A Charity That Helps Educate African Girls

CAMFED provides support that allows them to attend school and later be exposed to work opportunities.

CAMFED (The Campaign for Female Education) provides support that allows girls in rural Africa to attend school and later be exposed to work opportunities that can halt cycles of family poverty.

Established in 1993, the organization began by educating 32 girls and has grown into a vast, impeccably managed nonprofit. To date, 4.1 million children have gone to school across Ghana, Malawi, Tanzania, Zambia, and Zimbabwe through CAMFED programs. One reason for the organization’s success is that it carefully looks after each student and covers not only school fees, but books, uniforms, and other essentials. Also, graduates receive additional training and resources to help them to become successful adults; and they, in turn, give back to CAMFED by sponsoring or mentoring other children who enter the program.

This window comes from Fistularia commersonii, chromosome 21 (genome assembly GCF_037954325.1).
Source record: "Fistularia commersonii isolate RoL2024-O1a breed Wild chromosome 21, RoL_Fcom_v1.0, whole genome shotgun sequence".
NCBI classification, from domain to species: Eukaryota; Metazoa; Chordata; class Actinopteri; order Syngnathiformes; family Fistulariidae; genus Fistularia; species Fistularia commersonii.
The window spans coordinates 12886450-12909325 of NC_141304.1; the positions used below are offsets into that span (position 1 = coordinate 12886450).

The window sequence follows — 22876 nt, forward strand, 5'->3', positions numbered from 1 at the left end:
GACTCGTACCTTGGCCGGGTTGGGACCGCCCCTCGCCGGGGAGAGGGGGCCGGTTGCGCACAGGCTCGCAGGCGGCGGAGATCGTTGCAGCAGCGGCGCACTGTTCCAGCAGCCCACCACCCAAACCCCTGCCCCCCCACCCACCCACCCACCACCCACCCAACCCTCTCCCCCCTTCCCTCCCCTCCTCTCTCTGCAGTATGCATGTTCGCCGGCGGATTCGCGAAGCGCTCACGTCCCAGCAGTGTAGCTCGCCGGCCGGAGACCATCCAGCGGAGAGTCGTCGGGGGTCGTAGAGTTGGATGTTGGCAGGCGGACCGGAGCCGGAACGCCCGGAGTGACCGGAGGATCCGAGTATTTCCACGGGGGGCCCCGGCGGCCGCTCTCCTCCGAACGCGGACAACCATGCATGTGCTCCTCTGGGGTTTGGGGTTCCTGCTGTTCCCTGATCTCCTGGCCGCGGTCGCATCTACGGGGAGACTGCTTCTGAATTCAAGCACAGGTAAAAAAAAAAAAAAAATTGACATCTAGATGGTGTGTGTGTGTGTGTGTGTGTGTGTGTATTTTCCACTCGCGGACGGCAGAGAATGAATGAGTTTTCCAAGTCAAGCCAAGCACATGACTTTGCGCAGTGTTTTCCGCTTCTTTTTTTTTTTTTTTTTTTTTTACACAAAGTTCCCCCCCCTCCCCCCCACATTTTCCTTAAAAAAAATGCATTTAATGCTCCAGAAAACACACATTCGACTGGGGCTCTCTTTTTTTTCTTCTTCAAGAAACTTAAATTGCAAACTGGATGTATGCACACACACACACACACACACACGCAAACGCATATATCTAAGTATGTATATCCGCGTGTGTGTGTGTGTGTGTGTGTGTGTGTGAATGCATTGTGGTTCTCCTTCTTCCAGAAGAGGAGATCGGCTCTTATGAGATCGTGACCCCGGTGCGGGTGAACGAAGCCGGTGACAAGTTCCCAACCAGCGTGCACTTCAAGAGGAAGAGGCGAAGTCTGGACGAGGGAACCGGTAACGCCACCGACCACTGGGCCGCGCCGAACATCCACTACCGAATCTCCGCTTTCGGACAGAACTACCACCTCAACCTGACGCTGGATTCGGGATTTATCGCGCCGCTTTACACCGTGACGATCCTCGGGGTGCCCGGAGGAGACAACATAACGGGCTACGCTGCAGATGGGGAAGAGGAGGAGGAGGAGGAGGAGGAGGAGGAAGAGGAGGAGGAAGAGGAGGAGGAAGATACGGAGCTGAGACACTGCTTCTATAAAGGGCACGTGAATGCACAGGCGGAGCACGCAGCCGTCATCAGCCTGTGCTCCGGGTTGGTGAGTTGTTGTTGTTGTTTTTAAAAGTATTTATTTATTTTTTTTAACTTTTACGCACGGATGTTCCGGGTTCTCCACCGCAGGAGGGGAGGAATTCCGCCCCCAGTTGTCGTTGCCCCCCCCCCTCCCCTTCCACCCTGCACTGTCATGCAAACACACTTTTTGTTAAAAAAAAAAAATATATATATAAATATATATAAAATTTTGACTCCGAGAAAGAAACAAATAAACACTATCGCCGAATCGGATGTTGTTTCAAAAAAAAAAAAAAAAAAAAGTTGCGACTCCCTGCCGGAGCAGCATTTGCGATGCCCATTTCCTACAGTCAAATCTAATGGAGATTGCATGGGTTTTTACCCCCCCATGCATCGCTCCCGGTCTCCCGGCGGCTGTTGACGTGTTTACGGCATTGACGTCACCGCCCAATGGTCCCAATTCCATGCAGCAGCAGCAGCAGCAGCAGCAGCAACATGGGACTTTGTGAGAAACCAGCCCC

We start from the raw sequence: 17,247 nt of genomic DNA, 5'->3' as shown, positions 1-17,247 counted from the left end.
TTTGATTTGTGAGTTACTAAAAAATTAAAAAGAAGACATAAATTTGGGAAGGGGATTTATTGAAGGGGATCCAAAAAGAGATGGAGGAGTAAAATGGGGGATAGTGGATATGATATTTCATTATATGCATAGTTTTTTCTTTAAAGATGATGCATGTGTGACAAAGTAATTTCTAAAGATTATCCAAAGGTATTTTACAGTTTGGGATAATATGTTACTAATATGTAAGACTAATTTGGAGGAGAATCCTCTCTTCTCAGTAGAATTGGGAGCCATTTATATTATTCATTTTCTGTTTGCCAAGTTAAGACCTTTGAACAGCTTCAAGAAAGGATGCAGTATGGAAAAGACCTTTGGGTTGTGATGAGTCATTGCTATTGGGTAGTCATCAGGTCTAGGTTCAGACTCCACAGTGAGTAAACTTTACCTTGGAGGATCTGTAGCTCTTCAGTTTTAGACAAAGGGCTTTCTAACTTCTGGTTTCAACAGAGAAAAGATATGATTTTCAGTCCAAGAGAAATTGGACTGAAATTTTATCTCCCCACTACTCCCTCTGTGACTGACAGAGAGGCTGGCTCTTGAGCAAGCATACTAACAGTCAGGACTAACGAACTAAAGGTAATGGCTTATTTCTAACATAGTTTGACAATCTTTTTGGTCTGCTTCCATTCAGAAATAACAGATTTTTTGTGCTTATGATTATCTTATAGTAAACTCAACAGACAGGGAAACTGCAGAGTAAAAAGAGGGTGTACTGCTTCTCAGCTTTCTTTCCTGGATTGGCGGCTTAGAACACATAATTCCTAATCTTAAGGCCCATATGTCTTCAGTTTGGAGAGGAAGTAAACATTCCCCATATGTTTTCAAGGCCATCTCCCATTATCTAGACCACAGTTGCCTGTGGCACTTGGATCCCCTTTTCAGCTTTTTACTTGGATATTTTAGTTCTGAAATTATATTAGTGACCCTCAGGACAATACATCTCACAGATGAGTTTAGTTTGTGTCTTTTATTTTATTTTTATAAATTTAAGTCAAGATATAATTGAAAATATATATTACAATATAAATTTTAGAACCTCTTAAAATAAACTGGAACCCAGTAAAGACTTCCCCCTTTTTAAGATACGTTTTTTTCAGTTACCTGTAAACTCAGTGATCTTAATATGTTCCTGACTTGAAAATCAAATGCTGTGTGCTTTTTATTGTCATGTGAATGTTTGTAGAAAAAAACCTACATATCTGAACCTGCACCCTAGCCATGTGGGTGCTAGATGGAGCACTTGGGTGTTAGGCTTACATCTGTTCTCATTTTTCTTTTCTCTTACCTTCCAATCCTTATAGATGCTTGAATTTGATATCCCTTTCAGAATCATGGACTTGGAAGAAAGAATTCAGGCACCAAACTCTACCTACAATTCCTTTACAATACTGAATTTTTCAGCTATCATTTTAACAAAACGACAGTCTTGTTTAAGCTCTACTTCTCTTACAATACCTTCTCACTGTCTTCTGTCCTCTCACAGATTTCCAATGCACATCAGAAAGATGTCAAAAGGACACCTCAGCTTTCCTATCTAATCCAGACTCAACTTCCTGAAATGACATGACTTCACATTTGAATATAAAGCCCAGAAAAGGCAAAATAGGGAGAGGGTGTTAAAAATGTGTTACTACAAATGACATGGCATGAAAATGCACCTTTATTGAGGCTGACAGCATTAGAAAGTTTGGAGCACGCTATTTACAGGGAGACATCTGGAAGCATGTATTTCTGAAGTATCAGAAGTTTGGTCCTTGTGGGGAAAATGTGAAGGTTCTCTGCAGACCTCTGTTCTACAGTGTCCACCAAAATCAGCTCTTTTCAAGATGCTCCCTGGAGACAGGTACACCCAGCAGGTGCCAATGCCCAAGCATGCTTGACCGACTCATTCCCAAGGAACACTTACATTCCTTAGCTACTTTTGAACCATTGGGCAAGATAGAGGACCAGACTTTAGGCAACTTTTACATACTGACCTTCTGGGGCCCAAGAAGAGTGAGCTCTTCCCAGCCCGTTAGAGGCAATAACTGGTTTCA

CAMFED believes that “partnering with communities to unlock the leadership potential of groups of girls and women at the margins of society creates a multiplier effect like no other.” It won the 2020 grand prize (see video below) in a competition organized by New York Times columnist Nicholas Kristoff that recognizes “little-known organizations working to make the world a better place.”

BJT readers—who represent one of the highest-net-worth magazine audiences anywhere—clearly have the means to contribute to a better world. To help you do that, we regularly spotlight deserving organizations that received a four-star overall rating from Charity Navigator (charitynavigator.org), which evaluates philanthropic institutions based on their finances, accountability, and transparency.

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